Or is it a crisis at all? This is where the power of conspiracy threatens to take over. From the Israeli side the benefits of a crisis are many. Israel has suffered widespread social protests over housing costs this summer. Israel faces a dramatic challenge to its Palestinian policy as the issue of statehood is submitted to the United Nations. One can wonder also if Israel was not averse to testing the nascent Egyptian military authority to see which way its domestic winds might blow when it comes to Egypt’s commitment to its international agreements. More wildly, might preparations be underway to retake the Sinai to establish security, or dump responsibility for Gaza onto Egypt, or expand Gaza at Sinai’s expense, or else craft Sinai anew as an independent buffer state?
Conspiracy theories can take aim at the ruling military council as well. While still fairly popular with average Egyptians, it has come under severe criticism for its handling of the transition to democracy. Reuniting the people against the common enemy of Israel could take attention away from these complaints. Moreover, could the specter of terrorism in the Sinai lead to restoration of full Egyptian sovereignty over the territory through an amending of the Camp David Accords with Israel? Might greater Egyptian control of the Sinai pave the way for the threatened million man marches from Cairo to Jerusalem in support of Palestinian independence?
This is the nature of conspiracy, to delve further and further into the extreme. Conspiracy is built on explanation without information, striving to make sense of confusing events in the absence of transparency. Yet who can deny that the United States, Israel, Saudi Arabia, and others exercise influence over Egypt’s affairs? Do recent events represent an attempt to escape from this influence, or a confirmation thereof?
Whether or not Israel intended the recent incursion as a test for the military council, it has quickly become one. Popular protests quickly surrounded the Israeli Embassy, and were allowed to continue for several days. Mixed messages have been sent about recalling the Egyptian ambassador to Tel Aviv. Calls for a joint investigation into the incident have been issued. Meanwhile the government is erecting a wall around the building housing the Israeli Embassy to provide further protection just in case. Many Egyptian parties and politicians are calling for a harsher response to Israel, following the example of Turkey. Is the military council treading nimbly between the niceties of diplomatic language and the fury of popular demands? It is too early to tell. After all, it was a full year between the Israeli attack on the Mavi Marmara flotilla and the full diplomatic rift between Israel and Turkey. The test is still underway, and its results may be long in coming.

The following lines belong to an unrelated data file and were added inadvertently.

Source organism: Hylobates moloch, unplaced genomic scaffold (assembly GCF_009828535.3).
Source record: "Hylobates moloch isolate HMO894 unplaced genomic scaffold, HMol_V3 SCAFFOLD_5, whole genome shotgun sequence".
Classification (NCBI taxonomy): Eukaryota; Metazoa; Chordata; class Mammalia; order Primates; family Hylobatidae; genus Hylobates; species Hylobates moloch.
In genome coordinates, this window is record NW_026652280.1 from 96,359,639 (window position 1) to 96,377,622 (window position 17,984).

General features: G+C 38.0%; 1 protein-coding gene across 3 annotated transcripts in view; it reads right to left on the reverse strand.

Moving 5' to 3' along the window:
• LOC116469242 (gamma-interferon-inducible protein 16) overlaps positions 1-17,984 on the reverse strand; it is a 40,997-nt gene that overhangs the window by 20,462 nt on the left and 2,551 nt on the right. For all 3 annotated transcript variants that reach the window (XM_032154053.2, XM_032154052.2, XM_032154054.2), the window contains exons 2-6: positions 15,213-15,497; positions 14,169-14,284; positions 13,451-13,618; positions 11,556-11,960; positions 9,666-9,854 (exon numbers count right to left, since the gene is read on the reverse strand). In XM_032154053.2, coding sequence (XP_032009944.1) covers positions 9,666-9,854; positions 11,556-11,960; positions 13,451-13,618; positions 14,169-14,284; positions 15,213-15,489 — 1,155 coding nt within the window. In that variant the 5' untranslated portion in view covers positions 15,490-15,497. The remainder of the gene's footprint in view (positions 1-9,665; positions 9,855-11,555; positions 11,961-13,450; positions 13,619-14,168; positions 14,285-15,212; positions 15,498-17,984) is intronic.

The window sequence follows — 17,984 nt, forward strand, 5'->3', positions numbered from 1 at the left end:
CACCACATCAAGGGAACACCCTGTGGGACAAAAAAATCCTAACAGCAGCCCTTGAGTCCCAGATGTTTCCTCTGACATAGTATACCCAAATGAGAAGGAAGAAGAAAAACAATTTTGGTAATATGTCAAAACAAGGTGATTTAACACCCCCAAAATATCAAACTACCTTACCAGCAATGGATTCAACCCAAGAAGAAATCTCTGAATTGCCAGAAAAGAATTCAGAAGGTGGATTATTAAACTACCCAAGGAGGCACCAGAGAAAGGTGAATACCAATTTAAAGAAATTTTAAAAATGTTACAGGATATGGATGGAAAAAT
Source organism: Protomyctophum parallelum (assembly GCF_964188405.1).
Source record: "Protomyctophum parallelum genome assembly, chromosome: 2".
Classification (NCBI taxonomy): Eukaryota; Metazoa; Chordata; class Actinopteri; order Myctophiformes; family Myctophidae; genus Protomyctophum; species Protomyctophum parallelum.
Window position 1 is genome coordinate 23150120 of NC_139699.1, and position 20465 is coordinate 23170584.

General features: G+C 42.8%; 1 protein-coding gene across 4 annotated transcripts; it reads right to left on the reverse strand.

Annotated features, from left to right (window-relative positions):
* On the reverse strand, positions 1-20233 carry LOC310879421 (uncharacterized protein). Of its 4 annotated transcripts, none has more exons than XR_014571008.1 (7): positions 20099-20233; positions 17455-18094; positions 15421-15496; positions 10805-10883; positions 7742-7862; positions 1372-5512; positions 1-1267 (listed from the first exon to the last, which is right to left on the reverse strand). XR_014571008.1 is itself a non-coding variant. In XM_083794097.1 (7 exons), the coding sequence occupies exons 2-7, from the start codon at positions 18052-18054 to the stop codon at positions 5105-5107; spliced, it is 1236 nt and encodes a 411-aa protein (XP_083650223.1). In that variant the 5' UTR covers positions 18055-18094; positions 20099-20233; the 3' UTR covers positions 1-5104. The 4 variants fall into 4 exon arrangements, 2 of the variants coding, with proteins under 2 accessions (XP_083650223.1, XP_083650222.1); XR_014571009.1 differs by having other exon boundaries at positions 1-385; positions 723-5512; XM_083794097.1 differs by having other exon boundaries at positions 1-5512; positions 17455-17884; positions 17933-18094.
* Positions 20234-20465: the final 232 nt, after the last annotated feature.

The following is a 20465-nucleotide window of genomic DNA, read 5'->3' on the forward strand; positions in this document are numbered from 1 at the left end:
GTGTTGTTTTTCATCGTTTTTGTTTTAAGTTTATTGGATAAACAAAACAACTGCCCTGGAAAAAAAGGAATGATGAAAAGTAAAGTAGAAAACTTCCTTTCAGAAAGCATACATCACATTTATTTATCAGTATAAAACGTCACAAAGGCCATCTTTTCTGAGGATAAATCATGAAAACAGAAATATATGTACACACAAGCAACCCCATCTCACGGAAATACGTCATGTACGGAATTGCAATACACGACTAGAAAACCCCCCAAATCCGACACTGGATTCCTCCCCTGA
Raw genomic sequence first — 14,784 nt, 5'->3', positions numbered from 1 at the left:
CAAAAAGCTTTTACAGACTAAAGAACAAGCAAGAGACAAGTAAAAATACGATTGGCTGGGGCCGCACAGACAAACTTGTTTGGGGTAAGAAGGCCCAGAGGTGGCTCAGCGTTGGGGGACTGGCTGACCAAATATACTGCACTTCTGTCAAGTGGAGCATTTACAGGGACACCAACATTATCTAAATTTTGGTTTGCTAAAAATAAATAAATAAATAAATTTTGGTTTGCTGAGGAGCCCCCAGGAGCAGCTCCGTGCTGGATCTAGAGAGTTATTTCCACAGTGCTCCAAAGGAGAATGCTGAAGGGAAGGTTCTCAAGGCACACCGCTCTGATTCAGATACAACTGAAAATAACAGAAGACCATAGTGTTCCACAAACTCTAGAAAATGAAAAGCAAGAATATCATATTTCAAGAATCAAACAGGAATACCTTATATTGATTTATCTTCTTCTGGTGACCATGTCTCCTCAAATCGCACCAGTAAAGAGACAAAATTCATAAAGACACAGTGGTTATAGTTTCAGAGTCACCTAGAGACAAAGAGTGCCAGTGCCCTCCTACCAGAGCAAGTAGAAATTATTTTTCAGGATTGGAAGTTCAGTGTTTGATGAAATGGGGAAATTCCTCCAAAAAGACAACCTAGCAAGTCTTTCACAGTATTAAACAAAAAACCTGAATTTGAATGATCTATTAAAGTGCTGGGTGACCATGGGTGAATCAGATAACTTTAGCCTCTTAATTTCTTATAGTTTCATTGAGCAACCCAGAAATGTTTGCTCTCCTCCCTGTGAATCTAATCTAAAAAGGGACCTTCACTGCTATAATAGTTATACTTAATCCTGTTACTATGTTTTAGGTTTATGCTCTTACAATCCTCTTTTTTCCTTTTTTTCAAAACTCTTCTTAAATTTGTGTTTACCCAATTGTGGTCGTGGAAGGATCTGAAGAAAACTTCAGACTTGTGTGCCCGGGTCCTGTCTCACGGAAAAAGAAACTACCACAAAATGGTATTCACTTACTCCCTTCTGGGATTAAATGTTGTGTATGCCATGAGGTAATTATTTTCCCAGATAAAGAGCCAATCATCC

For the American living here, such conspiracy musings may be merely entertaining. But they can summon great passion from Egyptians. The label of “conspiracy” is dismissive and degrading, but there remains great concern by American residents and native Egyptians for the direction of the story toward greater instability. Al-Qaeda or not, weapons are proliferating, and extremist movements are (likely) in the Sinai. Increased tension between Israel and Egypt can just as easily lead to war as to greater mutual respect and sovereignty. Conspiracies of invention and play-acting for the benefit of domestic distraction are possible, but they could also become self-fulfilling prophecies.
If hope can be found, it is in the establishment of transparent institutions of democratic governance. People must rule, and be able to hold their elected representatives accountable. The military council has promised to hand over authority to a civilian government, but the process is still underway. Though a million conspiracies posit why this will not happen, it is yet within the power of Egyptians to see the process through successfully. As one American who still believes in the reality of our freedom and independence, I wish the same for Egypt.
By Jayson Casper, Aslan Media Citizen Reporter in Cairo